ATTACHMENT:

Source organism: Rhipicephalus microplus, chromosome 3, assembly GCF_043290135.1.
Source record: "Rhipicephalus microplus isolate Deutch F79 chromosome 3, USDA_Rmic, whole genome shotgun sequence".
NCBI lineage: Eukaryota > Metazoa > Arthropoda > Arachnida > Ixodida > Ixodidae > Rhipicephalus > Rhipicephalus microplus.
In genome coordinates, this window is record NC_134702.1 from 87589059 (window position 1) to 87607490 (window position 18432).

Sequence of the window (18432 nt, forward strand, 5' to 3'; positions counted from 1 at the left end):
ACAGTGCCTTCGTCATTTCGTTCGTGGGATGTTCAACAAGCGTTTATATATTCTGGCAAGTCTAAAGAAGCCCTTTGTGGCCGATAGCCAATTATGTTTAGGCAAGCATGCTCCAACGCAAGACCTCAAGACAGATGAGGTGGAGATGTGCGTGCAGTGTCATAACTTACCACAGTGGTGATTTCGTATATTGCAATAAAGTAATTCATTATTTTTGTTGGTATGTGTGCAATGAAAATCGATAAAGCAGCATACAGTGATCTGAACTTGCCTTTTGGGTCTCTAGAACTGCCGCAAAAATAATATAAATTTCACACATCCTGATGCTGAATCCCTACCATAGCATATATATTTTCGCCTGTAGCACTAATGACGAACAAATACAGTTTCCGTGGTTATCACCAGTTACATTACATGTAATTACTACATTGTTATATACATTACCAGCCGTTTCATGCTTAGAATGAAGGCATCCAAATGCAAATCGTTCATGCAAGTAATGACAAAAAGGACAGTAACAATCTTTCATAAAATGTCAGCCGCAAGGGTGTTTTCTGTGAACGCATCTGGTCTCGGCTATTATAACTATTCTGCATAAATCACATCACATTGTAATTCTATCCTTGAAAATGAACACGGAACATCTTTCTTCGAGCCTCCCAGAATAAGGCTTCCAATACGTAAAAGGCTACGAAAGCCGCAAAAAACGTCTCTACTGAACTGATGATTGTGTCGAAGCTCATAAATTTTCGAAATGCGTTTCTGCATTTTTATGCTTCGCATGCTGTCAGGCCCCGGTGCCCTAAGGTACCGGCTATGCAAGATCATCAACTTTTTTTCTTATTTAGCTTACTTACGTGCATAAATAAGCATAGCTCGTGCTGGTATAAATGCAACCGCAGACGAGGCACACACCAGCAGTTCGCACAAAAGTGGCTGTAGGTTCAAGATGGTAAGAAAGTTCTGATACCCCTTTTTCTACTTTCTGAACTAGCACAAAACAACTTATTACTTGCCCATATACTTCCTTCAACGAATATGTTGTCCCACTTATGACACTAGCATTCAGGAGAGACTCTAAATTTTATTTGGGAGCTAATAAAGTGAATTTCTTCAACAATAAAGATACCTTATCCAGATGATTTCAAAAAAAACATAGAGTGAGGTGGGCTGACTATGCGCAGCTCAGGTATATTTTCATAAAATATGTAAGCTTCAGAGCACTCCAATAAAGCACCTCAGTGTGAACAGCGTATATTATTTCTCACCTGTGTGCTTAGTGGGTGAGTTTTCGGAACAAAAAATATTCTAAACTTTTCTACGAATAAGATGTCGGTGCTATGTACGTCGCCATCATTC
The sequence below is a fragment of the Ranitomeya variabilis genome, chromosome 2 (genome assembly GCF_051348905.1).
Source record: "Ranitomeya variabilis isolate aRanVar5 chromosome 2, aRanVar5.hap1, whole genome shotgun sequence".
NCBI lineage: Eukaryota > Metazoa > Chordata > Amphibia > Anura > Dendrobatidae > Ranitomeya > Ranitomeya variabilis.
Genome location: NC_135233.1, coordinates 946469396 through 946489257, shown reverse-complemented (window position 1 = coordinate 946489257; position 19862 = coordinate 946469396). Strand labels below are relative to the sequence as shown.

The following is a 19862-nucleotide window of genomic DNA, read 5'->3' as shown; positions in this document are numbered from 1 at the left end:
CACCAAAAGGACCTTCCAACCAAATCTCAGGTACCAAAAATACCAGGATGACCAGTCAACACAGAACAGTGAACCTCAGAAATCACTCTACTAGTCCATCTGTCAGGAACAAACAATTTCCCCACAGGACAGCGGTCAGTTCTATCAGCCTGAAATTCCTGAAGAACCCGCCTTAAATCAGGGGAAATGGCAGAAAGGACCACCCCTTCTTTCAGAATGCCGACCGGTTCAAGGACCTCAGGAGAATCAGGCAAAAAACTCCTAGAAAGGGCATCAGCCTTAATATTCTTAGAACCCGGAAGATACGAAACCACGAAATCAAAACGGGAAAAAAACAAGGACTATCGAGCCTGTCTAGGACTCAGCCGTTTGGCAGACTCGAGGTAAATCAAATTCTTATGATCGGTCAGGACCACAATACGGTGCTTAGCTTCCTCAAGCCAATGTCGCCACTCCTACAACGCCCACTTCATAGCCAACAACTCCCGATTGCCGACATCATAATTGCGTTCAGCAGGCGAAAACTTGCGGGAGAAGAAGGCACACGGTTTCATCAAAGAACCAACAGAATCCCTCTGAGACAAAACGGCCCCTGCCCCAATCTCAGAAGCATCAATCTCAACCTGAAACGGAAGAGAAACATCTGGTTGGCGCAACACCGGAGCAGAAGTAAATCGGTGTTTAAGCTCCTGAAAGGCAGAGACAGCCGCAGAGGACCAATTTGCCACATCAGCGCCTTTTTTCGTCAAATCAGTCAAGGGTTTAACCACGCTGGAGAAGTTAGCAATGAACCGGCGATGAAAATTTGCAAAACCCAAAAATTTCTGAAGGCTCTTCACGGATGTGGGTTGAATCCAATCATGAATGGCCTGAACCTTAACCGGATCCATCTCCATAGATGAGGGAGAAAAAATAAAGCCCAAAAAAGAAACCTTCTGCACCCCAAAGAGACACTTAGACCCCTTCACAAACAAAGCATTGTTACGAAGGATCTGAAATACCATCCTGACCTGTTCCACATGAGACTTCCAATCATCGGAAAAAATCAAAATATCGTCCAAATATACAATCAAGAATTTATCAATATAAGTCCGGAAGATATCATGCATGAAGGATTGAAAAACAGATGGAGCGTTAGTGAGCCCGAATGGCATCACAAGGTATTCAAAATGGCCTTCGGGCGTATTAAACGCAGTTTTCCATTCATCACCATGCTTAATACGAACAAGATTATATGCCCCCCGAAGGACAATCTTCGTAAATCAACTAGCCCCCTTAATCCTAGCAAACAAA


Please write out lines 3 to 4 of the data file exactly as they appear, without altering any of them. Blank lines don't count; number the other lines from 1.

NCBI lineage: Eukaryota > Metazoa > Arthropoda > Arachnida > Ixodida > Ixodidae > Rhipicephalus > Rhipicephalus microplus.
In genome coordinates, this window is record NC_134702.1 from 87589059 (window position 1) to 87607490 (window position 18432).